Masters Thesis

Effects of concussion history on neurocognitive performance in high school and collegiate athletes after an athletic season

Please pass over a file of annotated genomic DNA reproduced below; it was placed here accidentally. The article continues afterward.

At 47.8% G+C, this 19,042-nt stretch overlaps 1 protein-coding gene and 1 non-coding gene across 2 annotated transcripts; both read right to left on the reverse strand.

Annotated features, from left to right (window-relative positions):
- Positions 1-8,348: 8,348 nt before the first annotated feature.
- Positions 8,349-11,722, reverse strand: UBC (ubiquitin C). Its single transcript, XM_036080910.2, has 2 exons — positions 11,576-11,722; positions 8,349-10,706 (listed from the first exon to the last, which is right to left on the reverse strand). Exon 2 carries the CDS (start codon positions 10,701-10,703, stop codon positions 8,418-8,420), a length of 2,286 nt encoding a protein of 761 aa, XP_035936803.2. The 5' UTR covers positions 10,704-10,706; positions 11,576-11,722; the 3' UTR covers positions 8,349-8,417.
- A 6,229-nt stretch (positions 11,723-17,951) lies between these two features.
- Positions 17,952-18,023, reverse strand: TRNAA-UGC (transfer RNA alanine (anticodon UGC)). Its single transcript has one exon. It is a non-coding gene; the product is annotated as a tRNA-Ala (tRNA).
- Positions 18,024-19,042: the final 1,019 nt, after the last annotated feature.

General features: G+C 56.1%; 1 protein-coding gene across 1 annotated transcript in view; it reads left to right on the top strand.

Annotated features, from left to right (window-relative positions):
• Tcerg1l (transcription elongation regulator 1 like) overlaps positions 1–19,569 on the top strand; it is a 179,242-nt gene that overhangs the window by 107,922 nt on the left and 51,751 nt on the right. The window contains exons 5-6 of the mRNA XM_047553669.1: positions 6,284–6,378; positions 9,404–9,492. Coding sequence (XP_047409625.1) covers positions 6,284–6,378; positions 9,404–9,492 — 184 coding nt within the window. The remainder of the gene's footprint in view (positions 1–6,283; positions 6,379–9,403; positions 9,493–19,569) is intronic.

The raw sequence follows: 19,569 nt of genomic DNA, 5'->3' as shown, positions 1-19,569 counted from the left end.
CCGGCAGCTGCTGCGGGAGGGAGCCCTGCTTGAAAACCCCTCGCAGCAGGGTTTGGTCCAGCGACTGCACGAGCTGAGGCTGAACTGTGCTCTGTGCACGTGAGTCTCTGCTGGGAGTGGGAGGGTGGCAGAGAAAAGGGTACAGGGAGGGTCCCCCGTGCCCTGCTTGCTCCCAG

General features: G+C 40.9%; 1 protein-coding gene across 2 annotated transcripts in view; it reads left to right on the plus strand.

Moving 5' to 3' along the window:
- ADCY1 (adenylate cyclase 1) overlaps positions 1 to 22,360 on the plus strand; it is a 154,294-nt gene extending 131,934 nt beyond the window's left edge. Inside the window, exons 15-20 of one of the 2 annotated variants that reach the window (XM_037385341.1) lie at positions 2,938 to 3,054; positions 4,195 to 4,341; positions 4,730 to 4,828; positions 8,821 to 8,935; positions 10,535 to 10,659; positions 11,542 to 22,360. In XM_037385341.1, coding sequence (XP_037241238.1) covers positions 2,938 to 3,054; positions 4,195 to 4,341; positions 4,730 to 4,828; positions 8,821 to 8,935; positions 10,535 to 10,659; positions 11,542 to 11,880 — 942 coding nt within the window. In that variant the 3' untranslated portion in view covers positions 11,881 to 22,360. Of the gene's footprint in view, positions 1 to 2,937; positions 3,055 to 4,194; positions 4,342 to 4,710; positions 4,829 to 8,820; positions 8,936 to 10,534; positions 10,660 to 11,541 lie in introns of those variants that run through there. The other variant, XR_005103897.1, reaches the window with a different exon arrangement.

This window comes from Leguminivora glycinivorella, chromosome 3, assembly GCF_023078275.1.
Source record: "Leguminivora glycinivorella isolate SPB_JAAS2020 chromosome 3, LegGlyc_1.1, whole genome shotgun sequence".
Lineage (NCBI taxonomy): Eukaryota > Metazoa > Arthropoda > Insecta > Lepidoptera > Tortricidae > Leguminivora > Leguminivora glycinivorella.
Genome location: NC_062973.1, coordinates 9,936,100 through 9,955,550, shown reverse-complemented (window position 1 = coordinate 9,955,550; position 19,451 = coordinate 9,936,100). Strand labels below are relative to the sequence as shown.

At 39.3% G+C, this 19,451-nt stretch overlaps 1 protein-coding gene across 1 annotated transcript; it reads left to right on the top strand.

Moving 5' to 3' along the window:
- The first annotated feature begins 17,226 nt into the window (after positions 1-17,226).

Potential long term neurocognitive (NC) and psychological effects from exposure to concussive and subconcussive forces are of growing international concern. Athletes with a history of prior concussions exhibit lower objective performances and higher symptom reporting when compared to those with fewer injuries. Due to this observation, researchers have hypothesized a dose-response relationship between concussion history and decrements in NC function. For this study, we hypothesized an association between a history of multiple concussions and NC deficits in current soccer and football participants. Those with three or more concussions were predicted to perform worse than those with no prior injuries before an athletic season and experience NC decrements after a season. Athletes (n=101) from 5 high schools and one NCAA Division II university in Humboldt and Del Norte Counties were administered a computerized neurocognitive test with related demographics (ImPACT) and asked to self-report symptoms (PCSS) immediately before and after a competitive athletic season, and were administered an additional survey related to concussion history postseason. A FOUR (concussion history-0, 1, 2, 3 or more) X TWO (time- preseason, postseason) MANOVA was used to analyze ImPACT composite and PCSS scores between the concussion groups and between preseason vs. postseason. Athletes with three or more concussions (n=13) did not obtain lower preseason (baseline) scores than athletes without a history of concussion (n=53) and there were no significant changes from preseason to postseason composite scores across any concussion group. While findings from this study did not show significant changes in NC scores after a single competitive soccer or football season, there were observed trends that shed light on the importance of comprehensive large scale longitudinal studies.